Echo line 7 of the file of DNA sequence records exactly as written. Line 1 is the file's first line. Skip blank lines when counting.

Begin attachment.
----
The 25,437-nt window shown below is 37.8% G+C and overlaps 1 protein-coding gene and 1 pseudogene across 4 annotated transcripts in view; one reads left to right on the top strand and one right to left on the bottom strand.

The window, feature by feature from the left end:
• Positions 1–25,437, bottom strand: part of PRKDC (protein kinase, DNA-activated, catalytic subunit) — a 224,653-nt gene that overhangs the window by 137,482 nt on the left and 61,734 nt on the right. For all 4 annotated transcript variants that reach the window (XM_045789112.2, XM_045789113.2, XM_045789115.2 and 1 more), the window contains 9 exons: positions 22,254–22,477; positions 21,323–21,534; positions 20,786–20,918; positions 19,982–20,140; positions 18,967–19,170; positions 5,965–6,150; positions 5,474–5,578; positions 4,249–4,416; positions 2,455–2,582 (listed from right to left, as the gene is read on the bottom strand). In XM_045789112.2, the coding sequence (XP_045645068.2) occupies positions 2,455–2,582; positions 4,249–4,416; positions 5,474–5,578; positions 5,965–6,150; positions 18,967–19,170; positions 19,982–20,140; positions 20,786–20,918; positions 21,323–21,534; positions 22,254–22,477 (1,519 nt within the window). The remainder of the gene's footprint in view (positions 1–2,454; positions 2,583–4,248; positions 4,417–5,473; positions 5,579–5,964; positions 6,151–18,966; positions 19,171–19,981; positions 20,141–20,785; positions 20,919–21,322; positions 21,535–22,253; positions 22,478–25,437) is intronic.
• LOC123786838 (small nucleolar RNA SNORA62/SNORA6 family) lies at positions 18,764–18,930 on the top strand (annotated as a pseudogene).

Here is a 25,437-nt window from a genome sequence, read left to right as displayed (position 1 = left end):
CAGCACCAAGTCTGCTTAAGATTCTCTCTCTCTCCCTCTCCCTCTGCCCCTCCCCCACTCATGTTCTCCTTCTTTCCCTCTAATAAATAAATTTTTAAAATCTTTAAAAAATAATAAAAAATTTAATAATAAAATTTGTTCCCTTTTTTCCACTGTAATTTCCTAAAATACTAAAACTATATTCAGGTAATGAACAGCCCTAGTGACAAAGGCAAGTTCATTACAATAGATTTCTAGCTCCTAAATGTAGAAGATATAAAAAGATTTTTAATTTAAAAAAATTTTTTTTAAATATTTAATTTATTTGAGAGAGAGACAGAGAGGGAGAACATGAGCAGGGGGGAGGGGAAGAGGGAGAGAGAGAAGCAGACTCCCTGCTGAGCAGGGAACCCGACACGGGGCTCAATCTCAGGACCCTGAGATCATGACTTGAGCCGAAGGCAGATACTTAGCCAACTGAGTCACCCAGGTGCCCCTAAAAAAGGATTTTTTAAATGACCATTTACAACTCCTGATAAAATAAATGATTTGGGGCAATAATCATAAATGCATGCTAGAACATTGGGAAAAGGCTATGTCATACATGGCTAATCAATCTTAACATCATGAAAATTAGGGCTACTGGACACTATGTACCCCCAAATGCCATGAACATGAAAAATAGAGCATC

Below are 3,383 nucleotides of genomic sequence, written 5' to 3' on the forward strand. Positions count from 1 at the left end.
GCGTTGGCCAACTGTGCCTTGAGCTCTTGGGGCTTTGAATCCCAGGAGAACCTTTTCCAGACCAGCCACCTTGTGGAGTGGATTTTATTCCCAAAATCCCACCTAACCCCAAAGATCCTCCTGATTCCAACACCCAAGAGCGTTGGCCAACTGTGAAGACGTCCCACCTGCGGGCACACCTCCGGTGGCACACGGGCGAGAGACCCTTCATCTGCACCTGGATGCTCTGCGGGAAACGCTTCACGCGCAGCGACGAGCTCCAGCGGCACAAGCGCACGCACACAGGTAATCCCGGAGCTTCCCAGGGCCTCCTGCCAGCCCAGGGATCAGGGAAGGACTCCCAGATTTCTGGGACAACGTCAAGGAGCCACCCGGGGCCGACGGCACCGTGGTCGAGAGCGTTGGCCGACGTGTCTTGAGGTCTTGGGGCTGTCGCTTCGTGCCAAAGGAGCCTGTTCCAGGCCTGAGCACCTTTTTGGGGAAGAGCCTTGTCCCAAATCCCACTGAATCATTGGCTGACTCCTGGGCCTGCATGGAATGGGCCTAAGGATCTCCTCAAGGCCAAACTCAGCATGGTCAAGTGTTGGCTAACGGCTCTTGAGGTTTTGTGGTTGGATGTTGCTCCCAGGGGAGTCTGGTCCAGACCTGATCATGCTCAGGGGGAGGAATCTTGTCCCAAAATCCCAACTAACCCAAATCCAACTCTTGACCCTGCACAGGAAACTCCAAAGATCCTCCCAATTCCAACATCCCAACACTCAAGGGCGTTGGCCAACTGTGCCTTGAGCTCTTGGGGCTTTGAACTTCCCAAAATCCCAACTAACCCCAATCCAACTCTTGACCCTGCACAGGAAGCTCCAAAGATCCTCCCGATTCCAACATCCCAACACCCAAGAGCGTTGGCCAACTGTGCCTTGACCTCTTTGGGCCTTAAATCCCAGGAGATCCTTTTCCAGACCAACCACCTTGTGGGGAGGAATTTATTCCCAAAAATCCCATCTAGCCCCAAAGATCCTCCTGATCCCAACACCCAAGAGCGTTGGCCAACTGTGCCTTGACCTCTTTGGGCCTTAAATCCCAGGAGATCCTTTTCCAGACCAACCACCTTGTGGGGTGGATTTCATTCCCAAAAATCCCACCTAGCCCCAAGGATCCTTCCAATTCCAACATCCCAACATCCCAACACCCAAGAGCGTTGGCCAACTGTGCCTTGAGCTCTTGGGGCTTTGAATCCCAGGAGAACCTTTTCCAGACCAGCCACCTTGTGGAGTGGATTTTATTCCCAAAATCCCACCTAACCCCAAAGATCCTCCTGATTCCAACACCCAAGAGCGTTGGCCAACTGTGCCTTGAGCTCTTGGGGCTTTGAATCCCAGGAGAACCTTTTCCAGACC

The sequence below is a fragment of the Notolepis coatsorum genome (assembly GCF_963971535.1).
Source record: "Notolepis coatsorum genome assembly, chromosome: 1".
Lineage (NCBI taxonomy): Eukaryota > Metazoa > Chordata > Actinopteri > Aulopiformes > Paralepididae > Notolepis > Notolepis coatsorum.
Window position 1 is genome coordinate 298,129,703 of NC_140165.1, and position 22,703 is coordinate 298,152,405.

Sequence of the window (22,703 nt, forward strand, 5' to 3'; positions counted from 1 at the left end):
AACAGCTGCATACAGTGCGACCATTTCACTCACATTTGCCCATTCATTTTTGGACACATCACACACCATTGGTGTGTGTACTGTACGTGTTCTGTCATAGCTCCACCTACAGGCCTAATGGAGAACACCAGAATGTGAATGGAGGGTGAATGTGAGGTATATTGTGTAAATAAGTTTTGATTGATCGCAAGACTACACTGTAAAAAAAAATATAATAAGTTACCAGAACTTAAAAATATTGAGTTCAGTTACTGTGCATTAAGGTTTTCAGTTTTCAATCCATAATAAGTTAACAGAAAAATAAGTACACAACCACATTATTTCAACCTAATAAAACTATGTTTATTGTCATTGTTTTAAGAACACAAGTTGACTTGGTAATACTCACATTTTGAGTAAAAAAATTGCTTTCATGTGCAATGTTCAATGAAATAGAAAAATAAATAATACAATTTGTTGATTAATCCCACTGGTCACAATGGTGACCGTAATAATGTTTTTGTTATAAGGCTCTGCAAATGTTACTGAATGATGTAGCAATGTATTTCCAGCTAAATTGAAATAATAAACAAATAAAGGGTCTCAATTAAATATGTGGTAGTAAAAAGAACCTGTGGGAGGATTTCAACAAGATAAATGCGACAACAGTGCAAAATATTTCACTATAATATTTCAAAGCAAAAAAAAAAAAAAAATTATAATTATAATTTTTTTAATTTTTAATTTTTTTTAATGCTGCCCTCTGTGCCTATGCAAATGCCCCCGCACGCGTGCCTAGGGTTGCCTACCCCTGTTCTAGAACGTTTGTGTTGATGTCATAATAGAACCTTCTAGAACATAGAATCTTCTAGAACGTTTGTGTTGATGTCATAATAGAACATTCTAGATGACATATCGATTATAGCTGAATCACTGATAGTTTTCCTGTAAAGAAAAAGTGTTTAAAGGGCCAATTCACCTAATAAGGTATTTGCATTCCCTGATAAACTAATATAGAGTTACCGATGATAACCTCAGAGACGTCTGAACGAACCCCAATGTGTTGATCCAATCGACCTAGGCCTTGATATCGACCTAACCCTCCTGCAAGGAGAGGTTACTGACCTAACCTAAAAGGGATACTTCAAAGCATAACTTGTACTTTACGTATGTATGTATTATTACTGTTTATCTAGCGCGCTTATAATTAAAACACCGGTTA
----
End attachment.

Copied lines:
Below are 3,383 nucleotides of genomic sequence, written 5' to 3' on the forward strand. Positions count from 1 at the left end.